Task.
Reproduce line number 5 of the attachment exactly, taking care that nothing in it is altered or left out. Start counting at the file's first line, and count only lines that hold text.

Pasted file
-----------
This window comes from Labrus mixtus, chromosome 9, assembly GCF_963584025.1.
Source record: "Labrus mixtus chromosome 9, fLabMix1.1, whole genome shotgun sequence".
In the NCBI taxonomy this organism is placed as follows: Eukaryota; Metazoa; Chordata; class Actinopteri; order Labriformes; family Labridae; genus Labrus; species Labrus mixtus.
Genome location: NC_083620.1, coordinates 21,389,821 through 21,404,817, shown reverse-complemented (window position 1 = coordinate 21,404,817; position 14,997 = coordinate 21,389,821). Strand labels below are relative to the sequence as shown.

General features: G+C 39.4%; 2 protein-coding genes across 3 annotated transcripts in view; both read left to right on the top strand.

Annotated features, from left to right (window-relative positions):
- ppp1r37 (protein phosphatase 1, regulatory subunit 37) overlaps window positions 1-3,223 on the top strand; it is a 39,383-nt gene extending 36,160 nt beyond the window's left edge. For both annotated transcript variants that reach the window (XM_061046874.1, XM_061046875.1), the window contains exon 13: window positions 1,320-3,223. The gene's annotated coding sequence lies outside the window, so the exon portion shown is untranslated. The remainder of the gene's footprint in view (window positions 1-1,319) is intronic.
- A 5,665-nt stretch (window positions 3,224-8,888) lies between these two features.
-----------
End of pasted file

General features: G+C 39.4%; 2 protein-coding genes across 3 annotated transcripts in view; both read left to right on the top strand.